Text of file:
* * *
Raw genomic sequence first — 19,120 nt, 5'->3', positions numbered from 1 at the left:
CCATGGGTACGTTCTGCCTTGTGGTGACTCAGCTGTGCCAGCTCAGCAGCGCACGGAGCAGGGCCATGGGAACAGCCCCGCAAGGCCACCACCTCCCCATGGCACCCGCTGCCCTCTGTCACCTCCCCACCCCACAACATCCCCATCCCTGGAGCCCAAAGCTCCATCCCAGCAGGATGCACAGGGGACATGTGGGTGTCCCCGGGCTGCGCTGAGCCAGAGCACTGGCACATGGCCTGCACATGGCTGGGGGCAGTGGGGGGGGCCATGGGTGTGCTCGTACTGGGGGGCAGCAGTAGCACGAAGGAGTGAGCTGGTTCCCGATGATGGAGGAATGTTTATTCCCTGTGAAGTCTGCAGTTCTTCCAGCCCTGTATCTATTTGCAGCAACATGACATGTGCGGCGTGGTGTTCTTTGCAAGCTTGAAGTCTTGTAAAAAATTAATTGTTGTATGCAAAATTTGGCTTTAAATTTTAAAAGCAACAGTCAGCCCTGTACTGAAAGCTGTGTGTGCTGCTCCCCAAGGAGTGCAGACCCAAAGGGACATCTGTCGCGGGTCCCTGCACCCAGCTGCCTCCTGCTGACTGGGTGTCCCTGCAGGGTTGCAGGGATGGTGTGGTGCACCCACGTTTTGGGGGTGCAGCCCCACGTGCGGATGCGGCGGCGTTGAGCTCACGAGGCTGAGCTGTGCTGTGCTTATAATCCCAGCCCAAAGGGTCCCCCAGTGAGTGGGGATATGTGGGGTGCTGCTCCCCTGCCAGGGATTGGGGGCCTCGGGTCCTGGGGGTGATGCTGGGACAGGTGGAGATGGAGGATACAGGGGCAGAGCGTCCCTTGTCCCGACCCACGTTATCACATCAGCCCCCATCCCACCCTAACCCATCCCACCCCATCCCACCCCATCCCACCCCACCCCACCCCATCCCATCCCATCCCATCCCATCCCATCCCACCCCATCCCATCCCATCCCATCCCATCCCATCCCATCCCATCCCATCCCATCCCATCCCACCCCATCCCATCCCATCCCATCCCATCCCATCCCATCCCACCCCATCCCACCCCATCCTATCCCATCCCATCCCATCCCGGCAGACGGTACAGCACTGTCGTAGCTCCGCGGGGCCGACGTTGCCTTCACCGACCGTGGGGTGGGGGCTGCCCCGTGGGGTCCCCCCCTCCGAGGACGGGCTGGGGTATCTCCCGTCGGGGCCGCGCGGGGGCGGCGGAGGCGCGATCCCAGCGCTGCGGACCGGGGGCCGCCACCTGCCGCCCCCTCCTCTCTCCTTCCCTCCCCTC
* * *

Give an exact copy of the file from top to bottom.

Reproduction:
Raw genomic sequence first — 19,120 nt, 5'->3', positions numbered from 1 at the left:
CCATGGGTACGTTCTGCCTTGTGGTGACTCAGCTGTGCCAGCTCAGCAGCGCACGGAGCAGGGCCATGGGAACAGCCCCGCAAGGCCACCACCTCCCCATGGCACCCGCTGCCCTCTGTCACCTCCCCACCCCACAACATCCCCATCCCTGGAGCCCAAAGCTCCATCCCAGCAGGATGCACAGGGGACATGTGGGTGTCCCCGGGCTGCGCTGAGCCAGAGCACTGGCACATGGCCTGCACATGGCTGGGGGCAGTGGGGGGGGCCATGGGTGTGCTCGTACTGGGGGGCAGCAGTAGCACGAAGGAGTGAGCTGGTTCCCGATGATGGAGGAATGTTTATTCCCTGTGAAGTCTGCAGTTCTTCCAGCCCTGTATCTATTTGCAGCAACATGACATGTGCGGCGTGGTGTTCTTTGCAAGCTTGAAGTCTTGTAAAAAATTAATTGTTGTATGCAAAATTTGGCTTTAAATTTTAAAAGCAACAGTCAGCCCTGTACTGAAAGCTGTGTGTGCTGCTCCCCAAGGAGTGCAGACCCAAAGGGACATCTGTCGCGGGTCCCTGCACCCAGCTGCCTCCTGCTGACTGGGTGTCCCTGCAGGGTTGCAGGGATGGTGTGGTGCACCCACGTTTTGGGGGTGCAGCCCCACGTGCGGATGCGGCGGCGTTGAGCTCACGAGGCTGAGCTGTGCTGTGCTTATAATCCCAGCCCAAAGGGTCCCCCAGTGAGTGGGGATATGTGGGGTGCTGCTCCCCTGCCAGGGATTGGGGGCCTCGGGTCCTGGGGGTGATGCTGGGACAGGTGGAGATGGAGGATACAGGGGCAGAGCGTCCCTTGTCCCGACCCACGTTATCACATCAGCCCCCATCCCACCCTAACCCATCCCACCCCATCCCACCCCATCCCACCCCACCCCACCCCATCCCATCCCATCCCATCCCATCCCATCCCACCCCATCCCATCCCATCCCATCCCATCCCATCCCATCCCATCCCATCCCATCCCATCCCACCCCATCCCATCCCATCCCATCCCATCCCATCCCATCCCACCCCATCCCACCCCATCCTATCCCATCCCATCCCATCCCGGCAGACGGTACAGCACTGTCGTAGCTCCGCGGGGCCGACGTTGCCTTCACCGACCGTGGGGTGGGGGCTGCCCCGTGGGGTCCCCCCCTCCGAGGACGGGCTGGGGTATCTCCCGTCGGGGCCGCGCGGGGGCGGCGGAGGCGCGATCCCAGCGCTGCGGACCGGGGGCCGCCACCTGCCGCCCCCTCCTCTCTCCTTCCCTCCCCTC